What are magnets used for in everyday life?

Updated April 11, 2017

If you know where to look, you'll find magnets around you beyond the ones holding notes on the refrigerator door. Those are permanent magnets, objects containing iron that hold a magnetic charge. The magnet's relationship to electricity makes it especially useful. Electromagnets hold a magnetic charge temporarily. Engineers put that on-off property to use in many applications. Magnetic media can hold digital code that, among other uses, makes possible the words you're reading now.

Sticky Permanent Magnets

Scientists believe the liquid iron core of the earth creates the magnetic field that surrounds the planet. Magnetic north is very close to the North Pole. So, a small permanent magnet, suspended in water or air, will align north and south. That's a compass. Permanent magnets stick notes to refrigerators, hold toy parts together and attach ID badges to clothing.


A diaphragm is a flexible material that stretches at its centre. When an electromagnet receives an electric charge, it will repulse a permanent magnet positioned in its core. If that repulsed magnet is attached to a diaphragm, the resulting movement disturbs the air creating sound. That's how speakers -- in radios, telephones, TVs and computers -- work. The same process reversed makes a microphone.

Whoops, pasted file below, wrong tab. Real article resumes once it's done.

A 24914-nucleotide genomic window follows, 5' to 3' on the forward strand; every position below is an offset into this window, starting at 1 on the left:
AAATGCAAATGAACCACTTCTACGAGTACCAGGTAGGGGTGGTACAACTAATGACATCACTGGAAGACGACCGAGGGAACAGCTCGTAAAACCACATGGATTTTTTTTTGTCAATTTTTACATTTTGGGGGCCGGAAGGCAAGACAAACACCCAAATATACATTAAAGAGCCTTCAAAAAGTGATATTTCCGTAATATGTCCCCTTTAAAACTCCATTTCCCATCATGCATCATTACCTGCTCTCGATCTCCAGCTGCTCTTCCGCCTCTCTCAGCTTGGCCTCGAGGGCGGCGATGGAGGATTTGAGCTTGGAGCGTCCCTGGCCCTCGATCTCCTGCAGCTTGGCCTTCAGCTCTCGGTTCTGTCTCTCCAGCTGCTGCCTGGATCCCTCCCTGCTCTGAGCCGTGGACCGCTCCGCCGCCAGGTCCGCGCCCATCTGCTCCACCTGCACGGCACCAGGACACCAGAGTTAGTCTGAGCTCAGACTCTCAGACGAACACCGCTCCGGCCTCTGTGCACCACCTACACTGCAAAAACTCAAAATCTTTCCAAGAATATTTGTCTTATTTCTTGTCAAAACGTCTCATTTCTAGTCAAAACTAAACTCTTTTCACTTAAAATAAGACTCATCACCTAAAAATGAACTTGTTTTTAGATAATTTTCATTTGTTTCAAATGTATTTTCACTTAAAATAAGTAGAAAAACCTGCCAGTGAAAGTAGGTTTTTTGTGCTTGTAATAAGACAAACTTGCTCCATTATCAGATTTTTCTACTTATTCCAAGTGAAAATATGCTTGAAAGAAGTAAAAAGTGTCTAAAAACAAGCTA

In the most common uses of electromagnets, they make electricity -- by spinning a permanent magnet inside a coil of wire -- and power motors -- by using pulses of electromagnetism to spin a permanent magnet in its coil. Cars use electric generators to spark the engine cylinders and power electrical equipment and lights. Large electric motors lift elevators. Medium-size electric motors power the condenser that cools the refrigerator, electric fans, car engine starters, washing machines and dryers, blenders and mixers, dishwashers and vacuum cleaners. Small electric motors run nondigital clocks, electric toothbrushes and computer hard drives.


Plastic composites can hold magnetic material. When charged in digital on-off patterns, they can hold data.The most common uses include the surfaces of computer hard drives and the strips on the back of debit/credit cards.

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About the Author

Charles Mathewson is a freelance writer residing in Plymouth, Mass. He worked as a newspaper reporter and editor beginning in 1988 for "Memorial Press Group" in Plymouth, Mass. and the "Brockton Enterprise." He has also published on Mathewson earned a Bachelor of Arts degree from Goddard College. He was selected to participate in the Nieman Seminar for Narrative Editors at Harvard University.